You, the planeswalker, turn into a dragon. You don't get more out-of-the-box and top-down than that. Figure of Destiny was Brian trying to tap into some of the fun that many fantasy games such as Dungeons & Dragons tap into, the idea of characters "leveling up." Figure of Destiny was Brian's way of encapsulating a creature leveling up over time.
One of the issues that came up surrounding Figure of Destiny in Eventide design was that we were wasting an amazing idea on a single card. R&D really liked Figure of Destiny and there were those that felt that we should save it as something to build a whole set around. I argued against holding it off because I was interested to see what the public thought. If it was a popular to the players as it was to us, we could bring it back. Experience has taught me that players are just as happy when things they love return as when we surprise them with new things.
Flash forward to Rise of the Eldrazi design. By this point the adventure world flavor of Zendikar had been established. The team was trying to figure out what happens to a plane where malevolence is released upon the world. The inhabitants would surely fight back. After all, Zendikar was no picnic before the Eldrazi rose out of the ground. The adventurers weren't going to give in without a fight. They would be the ones to fight the Eldrazi.
As the team talked about how to flavor adventures in an adventure world, talk of Figure of Destiny popped up. The card had demonstrated that "leveling up" as a flavor could not only work on a card but also be popularly received. There were a few problems though.
First, Figure of Destiny was very texty. It was the kind of thing you could get away with on a single rare, not multiple cards at common. The major problem with textiness is that it causes confusion issues. Once you get to four or more lines, text just hard to parse. Yes, we do it on cards at higher rarities, because we believe the game can handle some textiness, but we make a strong effort to keep low rarities, especially common, less texty.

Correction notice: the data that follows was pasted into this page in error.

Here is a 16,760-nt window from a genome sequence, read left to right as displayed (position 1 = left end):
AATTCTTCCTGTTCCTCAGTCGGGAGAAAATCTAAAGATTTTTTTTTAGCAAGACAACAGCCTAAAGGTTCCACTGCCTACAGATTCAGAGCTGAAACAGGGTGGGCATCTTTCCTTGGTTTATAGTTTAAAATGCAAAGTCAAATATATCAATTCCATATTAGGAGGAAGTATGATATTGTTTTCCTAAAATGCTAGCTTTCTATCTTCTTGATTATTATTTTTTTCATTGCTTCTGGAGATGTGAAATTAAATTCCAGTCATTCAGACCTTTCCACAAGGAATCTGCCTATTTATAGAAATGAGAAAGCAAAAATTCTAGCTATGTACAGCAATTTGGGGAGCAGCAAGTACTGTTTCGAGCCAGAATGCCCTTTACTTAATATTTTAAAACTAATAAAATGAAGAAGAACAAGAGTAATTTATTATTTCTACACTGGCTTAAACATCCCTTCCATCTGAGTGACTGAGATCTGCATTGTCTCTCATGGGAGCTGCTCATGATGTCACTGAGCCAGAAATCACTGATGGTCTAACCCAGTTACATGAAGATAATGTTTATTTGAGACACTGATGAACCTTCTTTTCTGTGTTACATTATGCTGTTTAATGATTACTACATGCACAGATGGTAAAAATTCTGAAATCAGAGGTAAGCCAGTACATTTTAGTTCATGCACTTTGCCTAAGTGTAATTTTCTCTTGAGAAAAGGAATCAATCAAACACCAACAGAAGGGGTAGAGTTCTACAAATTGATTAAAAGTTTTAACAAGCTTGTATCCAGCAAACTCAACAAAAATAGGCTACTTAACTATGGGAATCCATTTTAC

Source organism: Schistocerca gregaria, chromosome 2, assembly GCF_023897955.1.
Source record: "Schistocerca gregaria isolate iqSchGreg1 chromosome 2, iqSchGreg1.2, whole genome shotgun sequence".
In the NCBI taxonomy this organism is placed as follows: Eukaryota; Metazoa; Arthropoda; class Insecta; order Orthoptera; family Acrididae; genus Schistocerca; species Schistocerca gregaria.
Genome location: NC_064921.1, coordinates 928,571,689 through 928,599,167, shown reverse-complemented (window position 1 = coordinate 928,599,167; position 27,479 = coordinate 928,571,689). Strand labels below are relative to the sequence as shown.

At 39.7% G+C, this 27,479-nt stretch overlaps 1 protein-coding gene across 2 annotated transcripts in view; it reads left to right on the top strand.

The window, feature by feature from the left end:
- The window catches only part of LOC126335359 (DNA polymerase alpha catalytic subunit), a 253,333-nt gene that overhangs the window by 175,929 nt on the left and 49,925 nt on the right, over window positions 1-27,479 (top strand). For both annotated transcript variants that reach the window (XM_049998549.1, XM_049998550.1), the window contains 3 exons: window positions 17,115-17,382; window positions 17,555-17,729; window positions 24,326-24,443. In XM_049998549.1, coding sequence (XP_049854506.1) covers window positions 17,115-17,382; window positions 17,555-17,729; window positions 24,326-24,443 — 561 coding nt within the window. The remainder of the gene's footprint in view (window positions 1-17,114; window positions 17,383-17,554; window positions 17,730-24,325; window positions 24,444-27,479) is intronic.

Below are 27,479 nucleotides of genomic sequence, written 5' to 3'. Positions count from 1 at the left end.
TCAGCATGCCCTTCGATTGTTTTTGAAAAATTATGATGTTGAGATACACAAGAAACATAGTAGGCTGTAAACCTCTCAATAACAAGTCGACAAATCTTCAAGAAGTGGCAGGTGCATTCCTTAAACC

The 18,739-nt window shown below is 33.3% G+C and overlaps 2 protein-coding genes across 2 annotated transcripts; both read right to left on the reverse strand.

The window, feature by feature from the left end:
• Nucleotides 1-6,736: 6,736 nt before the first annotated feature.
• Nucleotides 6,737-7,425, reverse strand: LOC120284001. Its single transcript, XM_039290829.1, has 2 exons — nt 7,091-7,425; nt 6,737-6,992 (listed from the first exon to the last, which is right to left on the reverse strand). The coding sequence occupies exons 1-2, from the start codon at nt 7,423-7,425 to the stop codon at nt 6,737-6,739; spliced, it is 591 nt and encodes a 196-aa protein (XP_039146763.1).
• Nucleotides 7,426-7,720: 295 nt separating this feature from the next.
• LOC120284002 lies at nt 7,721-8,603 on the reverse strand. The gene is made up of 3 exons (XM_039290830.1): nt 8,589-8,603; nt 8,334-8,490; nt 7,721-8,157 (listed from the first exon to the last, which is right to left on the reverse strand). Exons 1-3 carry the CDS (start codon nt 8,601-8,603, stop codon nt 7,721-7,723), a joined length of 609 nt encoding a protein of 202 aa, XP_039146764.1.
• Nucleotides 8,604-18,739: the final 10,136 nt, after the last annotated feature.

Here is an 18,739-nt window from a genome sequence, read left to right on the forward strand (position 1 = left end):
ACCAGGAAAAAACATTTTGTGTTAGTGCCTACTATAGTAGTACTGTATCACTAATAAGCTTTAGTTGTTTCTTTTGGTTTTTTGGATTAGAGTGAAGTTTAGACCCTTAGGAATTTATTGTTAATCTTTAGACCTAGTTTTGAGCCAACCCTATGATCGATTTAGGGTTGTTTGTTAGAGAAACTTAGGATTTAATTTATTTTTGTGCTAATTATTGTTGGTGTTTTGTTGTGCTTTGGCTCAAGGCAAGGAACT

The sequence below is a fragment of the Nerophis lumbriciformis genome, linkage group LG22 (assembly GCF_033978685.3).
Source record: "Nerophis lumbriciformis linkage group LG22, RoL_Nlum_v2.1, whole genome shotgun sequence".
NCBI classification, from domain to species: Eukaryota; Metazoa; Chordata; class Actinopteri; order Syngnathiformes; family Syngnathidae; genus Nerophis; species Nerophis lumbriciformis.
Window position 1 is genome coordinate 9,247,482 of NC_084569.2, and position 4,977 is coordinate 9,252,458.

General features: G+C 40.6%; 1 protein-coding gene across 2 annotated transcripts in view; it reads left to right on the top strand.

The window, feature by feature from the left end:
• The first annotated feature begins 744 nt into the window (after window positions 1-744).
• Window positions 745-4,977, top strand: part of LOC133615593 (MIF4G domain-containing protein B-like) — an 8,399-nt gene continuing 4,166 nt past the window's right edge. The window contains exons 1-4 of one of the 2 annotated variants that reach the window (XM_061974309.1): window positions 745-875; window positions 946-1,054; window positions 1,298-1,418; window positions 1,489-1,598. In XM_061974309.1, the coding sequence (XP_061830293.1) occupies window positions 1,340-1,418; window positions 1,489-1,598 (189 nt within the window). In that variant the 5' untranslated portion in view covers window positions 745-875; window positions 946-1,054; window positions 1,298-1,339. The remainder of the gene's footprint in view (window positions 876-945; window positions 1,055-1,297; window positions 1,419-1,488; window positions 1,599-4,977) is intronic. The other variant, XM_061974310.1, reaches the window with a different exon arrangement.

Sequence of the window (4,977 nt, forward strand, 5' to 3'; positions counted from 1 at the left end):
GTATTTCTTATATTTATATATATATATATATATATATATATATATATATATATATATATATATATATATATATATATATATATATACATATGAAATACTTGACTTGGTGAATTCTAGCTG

The solution to the textiness issue was a new frame treatment. Rather than spelling out what happens at each level in words, we could use elements of the frame to convey it more graphically. This would both make it easier to understand what the card can become and allow us to fit more onto the card than could fit if spelled out solely in words.
Second, Figure of Destiny had a more complex issue. Because we wanted you to spend mana over time, we made the "leveling up" an activated ability. As restricting this to sorcery speed would have added even more text, we allowed it at instant speed. It was clear to the design team, though, that allowing every card to level up at instant speed was going to be a problem. Creating a new frame allowed us to make use of a keyword tucking the sorcery speed of the change into the reminder text.
I've gotten plenty of mail and tweets from players that are quite upset about the sorcery restriction for the upgrades. Why did we do it? There are a number of reasons, but here is the main design one. (This snippet is from an article I wrote called Decisions, Decisions, Part I; since it said it so well I decided to just reprint this explanation rather than paraphrase it.)
As today is a design principle day, I'm going to define a bunch of terms to help clarify what I'm talking about. Let me stress that I'm going to twist the meaning of some of these words to get the connotation I need. While the English language is vast, it still can fail when you start talking in fine detail, so please pardon me as I whip a few words into the shape/definition that explains my point.